Date of Award

December 2019

Degree Type

Dissertation

Degree Name

Doctor of Philosophy (PhD)

Department

Biomedical and Chemical Engineering

Advisor(s)

James H. Henderson

Second Advisor

Patrick T. Mather

Keywords

Active cell culture, Biomaterial, Multi shape memory, Shape Memory Polymer

Subject Categories

Engineering

Abstract

Biomaterial platforms have been used to probe how cells respond to chemical, topographical or mechanical changes in their environments. However, these traditionally static biomaterial platforms have not enabled the study of how cells respond to dynamic changes in their environment. Driven by a need to better understand cell behavior and its role it disease, development and tissue regeneration recent efforts have focused on designing dynamic biomaterial platforms to better mimic a cell’s natural environment. In this work, advanced shape memory polymers (SMPs) that respond to non-thermal triggers and multi-shape memory materials capable of multiple topographical transitions were developed for advanced active cell culture platforms.

The first part of this dissertation describes the fabrication and application of an enzymatically triggered SMP, which changed its shape in response to enzymatic degradation (Chapter 2). This was achieved by combining an enzymatically stable fiber and an enzymatically vulnerable fiber. Upon degradation of the enzymatically vulnerable fiber, the enzymatically stable fiber was allowed to relax back to its original conformation, thus driving shape recovery back to the original shape. Both the enzymatically triggered SMP and the process of enzymatic shape recovery were shown to be cytocompatible.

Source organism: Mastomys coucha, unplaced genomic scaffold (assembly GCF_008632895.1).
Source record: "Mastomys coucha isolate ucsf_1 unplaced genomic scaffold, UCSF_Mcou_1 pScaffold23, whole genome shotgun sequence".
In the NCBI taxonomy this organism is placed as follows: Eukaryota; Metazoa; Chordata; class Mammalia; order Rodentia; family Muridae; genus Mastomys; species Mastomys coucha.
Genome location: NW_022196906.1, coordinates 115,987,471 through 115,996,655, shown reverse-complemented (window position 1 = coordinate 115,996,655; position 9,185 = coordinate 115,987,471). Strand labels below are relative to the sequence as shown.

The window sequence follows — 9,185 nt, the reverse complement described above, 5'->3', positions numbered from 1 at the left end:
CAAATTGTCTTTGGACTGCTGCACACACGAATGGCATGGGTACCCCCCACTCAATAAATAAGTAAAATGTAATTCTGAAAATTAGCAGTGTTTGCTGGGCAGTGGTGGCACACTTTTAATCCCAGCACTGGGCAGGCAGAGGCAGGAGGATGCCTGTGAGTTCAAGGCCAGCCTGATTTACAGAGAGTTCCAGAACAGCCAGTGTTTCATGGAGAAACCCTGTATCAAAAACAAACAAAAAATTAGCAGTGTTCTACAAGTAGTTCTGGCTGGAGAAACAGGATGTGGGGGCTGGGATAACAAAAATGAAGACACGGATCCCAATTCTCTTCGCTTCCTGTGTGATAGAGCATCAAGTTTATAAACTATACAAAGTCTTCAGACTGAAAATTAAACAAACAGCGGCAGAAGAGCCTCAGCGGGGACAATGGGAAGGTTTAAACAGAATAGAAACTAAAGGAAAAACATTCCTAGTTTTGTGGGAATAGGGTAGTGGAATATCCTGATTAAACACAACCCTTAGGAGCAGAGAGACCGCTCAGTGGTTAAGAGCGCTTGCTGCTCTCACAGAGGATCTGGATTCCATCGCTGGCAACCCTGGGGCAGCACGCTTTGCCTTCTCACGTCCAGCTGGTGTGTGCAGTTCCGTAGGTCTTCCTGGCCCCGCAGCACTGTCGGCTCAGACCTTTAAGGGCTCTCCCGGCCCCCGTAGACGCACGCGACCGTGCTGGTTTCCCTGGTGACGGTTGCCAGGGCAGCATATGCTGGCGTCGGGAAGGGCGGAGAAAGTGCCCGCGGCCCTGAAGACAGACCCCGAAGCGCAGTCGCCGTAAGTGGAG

The second part of this dissertation describes the fabrication and application of visible-light triggered SMPs (Chapter 3). To design this material platform, methacrylated graphene oxide was copolymerized with tert-butyl acrylate, a material previously used in active cell culture SMP platforms. Upon exposure to white light, the graphene oxide absorbs the light energy through photoexcitation, and then transmits that energy as heat to the SMP. This heats the SMP above its glass transition temperature triggering recovery back to the original shape. In addition, visible-light triggered SMPs demonstrated localized recovery which would enable us to study cell behavioral changes as they crossed topographical boundaries.

Next, this dissertation describes the development of a real-time cell tracking algorithm that could acquire images, segment and link cell between frames and analyze cell migration behavior during a live time-lapse experiment (Chapter 4). The structure of this algorithm is discussed and one of the eight imaging modes is demonstrated during a live cell experiment.

Finally, this dissertation describes utilizing multi-shape memory composites to generate complex topographies. First, a wrinkling platform is discussed that forms double or complex wrinkle patterns along the surface of triple shape polymeric composites (Chapter 5). Second, a novel quadruple shape memory composite that displays quadruple surface shape memory is developed and discussed (Chapter 6).

Overall, this work furthers the experimental applications of SMPs as active cell culture platforms to study cell-material interactions in dynamic environments. It is expected that this work will enable new experiments probing cell mechanobiology.

Access

Open Access

Available for download on Thursday, July 09, 2020

Included in

Engineering Commons

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